May 27, 2019

So who is Donald Trump going to trust: an accused war criminal with a Fox News host in his corner, or the seven Navy SEALS who testified against the accused war criminal?

Don't answer that.

Add Paul Reickhoff's name to those vets who think pardoning a war criminal is a bad idea. From Sunday's Reliable Sources, transcript via Media Matters:

BRIAN STELTER (HOST): ...I spoke with the founder of Iraq and Afghanistan Veterans of America, Paul Rieckhoff, now the host of the Angry Americans podcast, and asked him about this idea. I asked him if he was shocked or surprised to hear about Hegseth lobbying Trump.

PAUL RIECKHOFF (FOUNDER OF THE IRAQ AND AFGHANISTAN VETERANS OF AMERICA): I wasn't surprised at all. I mean Hegseth is an incredibly influential media personality. He's definitely got Trump's ear. He's had dinner with him. I know him from the veterans community. We've actually worked together in the past on some issues. But I think this underscores the power of this influence journalism that's coming out of the certain parts of the media, Fox in particular. It's unprecedented. On the issue in particular, I think that's what should alarm all Americans. I'm actually having a conversation with you about why it's a bad idea to pardon war criminals. It's a crazy idea. It's bad for our national security. It's bad for our troops, it's bad for our global standing. But right now apparently it's an idea that the president is considering. So I hope that you know just the same way he's getting pressure from the media to consider this, I hope he hears the echoes of just about everybody I've spoken to in the media whose prior service military and everyone in the active duty military and in the veterans community that pardoning war criminals would be a catastrophically bad move.

STELTER: Bad move because -- and again, unfortunately we have to explain this, but go ahead. Give us the explanation.

RIECKHOFF: So think about it this way. If the president said, "OK, mass murders, Jeffrey Dahmer or someone like that can just walk free, OK, there's no accountability if you [INAUDIBLE]." And that's an extreme example. But we're talking about people who've been convicted of murdering civilians, people who have been convicted of violating the Uniform Code of Military Justice. So if the president comes in and pardons those people, what it basically says is our troops are not bound by any rules. They can do what they want. So he has to let the Uniform Code of Military Justice run its course. If you really do support the troops and you support the military, you have to trust them to take accountability for their own people. And that's usually what they do. So for the president to come in and blow that up would really undermine the very good order and discipline of the military. It would also put our troops at risk because right now they're in Iraq, they're in Afghanistan, they're in countries all around the world. And if people in those countries think that we can commit war crimes without accountability, they won't trust them. We instantly go from being the good guys to the bad guys. And that puts America's sons and daughters at risk. It's upside down world. It's like bizarro land. But unfortunately I think as you've covered over the last couple of years it's become kind of our new normal.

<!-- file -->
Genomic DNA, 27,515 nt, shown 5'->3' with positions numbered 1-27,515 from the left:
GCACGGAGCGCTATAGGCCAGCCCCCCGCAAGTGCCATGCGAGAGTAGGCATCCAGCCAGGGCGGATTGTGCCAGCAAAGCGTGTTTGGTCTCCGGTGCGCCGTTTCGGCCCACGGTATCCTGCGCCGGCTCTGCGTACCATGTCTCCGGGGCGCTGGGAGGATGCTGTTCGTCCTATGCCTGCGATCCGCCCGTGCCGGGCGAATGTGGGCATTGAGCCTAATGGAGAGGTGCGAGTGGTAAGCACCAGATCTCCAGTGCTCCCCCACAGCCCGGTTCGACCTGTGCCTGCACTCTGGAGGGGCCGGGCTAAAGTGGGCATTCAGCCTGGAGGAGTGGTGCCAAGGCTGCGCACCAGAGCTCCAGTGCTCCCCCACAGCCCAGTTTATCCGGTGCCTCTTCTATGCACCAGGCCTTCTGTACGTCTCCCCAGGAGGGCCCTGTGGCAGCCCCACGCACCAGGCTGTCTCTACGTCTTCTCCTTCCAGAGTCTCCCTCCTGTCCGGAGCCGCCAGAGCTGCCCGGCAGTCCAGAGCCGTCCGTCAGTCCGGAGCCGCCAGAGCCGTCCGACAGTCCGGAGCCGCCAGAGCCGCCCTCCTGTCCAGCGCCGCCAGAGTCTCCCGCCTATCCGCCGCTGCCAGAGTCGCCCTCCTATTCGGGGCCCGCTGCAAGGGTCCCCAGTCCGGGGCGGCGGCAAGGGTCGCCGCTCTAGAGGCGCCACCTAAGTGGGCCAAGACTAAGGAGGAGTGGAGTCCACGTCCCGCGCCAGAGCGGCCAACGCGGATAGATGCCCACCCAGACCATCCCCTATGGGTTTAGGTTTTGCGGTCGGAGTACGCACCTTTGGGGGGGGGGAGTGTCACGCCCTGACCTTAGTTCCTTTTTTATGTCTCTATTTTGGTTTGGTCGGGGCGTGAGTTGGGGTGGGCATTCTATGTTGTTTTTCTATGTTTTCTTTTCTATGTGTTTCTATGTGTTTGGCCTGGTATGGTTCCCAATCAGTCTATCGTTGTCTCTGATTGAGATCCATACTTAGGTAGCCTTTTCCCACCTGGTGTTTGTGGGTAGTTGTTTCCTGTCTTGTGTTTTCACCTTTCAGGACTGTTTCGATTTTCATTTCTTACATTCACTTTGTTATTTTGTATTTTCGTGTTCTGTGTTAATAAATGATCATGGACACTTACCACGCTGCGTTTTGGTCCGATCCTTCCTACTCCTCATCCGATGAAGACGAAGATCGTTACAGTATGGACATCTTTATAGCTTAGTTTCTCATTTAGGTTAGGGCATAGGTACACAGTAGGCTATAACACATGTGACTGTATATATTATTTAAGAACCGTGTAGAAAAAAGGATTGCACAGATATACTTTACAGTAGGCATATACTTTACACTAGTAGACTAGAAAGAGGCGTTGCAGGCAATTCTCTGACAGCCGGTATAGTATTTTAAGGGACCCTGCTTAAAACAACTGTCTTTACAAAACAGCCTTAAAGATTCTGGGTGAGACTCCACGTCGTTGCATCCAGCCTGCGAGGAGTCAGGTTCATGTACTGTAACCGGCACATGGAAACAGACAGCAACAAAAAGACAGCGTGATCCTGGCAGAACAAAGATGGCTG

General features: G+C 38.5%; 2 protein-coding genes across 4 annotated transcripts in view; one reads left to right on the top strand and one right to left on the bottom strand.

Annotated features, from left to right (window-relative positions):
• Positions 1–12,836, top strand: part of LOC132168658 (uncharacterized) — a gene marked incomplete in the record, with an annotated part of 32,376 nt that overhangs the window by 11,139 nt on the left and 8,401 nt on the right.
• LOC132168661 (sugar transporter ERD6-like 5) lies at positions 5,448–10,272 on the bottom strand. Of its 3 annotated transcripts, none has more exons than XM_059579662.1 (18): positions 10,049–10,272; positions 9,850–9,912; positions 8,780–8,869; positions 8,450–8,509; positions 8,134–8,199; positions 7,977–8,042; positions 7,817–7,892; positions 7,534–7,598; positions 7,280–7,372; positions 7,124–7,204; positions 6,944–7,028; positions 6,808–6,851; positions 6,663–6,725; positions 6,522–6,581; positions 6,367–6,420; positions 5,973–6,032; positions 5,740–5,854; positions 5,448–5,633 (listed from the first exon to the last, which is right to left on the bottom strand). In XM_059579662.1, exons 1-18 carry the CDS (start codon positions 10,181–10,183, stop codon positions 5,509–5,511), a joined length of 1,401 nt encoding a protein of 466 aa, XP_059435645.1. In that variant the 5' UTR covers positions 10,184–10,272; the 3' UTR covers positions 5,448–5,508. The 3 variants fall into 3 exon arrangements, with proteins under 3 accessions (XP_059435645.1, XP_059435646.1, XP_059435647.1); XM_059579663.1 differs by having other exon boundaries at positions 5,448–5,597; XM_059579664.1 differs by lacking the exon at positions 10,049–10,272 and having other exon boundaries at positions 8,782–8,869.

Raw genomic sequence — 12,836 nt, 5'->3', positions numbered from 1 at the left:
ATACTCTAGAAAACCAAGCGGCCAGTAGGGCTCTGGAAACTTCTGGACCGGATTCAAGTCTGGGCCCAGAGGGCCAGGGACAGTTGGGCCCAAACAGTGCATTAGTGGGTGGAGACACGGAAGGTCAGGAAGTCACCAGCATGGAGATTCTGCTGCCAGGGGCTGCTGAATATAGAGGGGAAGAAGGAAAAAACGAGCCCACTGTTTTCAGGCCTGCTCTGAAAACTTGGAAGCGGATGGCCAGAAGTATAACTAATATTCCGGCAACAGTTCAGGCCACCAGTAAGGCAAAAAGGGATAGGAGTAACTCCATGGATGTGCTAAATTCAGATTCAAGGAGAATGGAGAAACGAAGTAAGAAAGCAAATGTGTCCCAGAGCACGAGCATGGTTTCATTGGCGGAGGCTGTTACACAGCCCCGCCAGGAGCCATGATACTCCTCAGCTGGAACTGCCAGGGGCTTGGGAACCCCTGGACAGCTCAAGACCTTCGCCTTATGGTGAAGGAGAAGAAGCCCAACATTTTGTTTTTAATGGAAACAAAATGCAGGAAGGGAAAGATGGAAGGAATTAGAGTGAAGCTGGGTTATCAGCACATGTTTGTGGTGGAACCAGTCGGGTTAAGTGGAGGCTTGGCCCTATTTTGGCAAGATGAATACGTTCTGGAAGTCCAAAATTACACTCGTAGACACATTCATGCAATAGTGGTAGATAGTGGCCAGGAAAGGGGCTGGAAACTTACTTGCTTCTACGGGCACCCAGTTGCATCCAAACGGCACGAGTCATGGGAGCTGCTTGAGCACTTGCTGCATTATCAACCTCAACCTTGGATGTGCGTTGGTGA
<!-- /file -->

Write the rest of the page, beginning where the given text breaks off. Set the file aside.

STELTER: And the idea that the president hears this stuff from Fox News personalities, sometimes on the air, other times privately, on the phone or in meetings, that's part of what makes this world upside down. Does it bug you that the idea of this Fox News feedback loop can actually do damage to the military?

RIECKHOFF: Yeah. Absolutely. I mean, I hope if the president is listening right now, which I doubt he is, don't do this. Bad idea. Bad for America, bad for our troops. And I don't care what Pete Hegseth or any other talking head says. This is bigger than a quick political win that it might afford you with your base. This is about America's sons and daughters. And that's the bigger picture. We need to move toward a more strategic perspective. And I think it also cuts to how the president handles the media. He's got to be more responsible in the way he sets the command climate, his tone, because that does cascade, not just across politics, but across our military. How our president is viewed is how our military is viewed. And right now they're already in harm's way, they're already in tough situations. They don't need the president making it any harder.

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